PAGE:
Are you considering trying a vegetarian or vegan diet in Spain? There are a lot of reasons to eliminate meat and animal products from your diet. First of all, reducing meat or dairy intake can help us eliminate harmful greenhouse gases. Secondly, the industrialization of the industry has led to animal cruelty in some instances. Maybe you just don’t like the taste of meat or want to eat more fruits and vegetables.
Unfortunately, there are a lot of vegetarian and vegan diet myths circulating out there. Before you make the jump into your new diet and lifestyle, find out the truth about going full-veggie!
What’s a vegetarian vs. a vegan?
Before we start, let’s understand the difference between a vegetarian and a vegan. Being a vegetarian means you do not eat any meat, fish, shellfish or by-products of animal slaughter (such as gelatin or chicken stock). While being a vegan means avoiding all the above animal foods plus by-products including dairy, eggs, honey, as well as materials such as leather, products tested on animals, etc. In addition, many vegans are against the practice of keeping animals as pets and oppose places like zoos and circuses that use animals for “entertainment”.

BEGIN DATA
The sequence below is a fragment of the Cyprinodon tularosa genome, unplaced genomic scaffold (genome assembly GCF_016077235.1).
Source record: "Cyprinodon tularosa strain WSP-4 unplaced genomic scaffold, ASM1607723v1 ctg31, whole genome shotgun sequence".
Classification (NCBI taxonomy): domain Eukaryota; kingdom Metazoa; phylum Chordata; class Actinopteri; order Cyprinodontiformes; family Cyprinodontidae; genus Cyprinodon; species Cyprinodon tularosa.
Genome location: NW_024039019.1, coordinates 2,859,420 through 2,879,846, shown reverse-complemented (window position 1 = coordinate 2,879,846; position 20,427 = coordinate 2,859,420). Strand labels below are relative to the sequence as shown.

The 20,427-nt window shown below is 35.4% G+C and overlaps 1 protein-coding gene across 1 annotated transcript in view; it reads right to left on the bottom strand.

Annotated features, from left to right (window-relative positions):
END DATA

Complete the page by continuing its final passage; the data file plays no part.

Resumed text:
Each and every vegetarian and vegan is different, so grouping them into such limited definitions is restricting. Talk to your veggie-based friends and ask them about their experience or join a community to get an inside perspective. Now that that’s sorted, let’s dive into the top 5 myths below:
Myth 1: A vegetarian or vegan diet is expensive
While many people believe that going vegetarian or vegan will leave a substantial dent in their wallet, most vegetable-based meals are the same price or cheaper than a diet that includes meat and fish. For example, meal staples like lentils, rice, and beans often come in large, budget-friendly quantities that can be used to create any meal.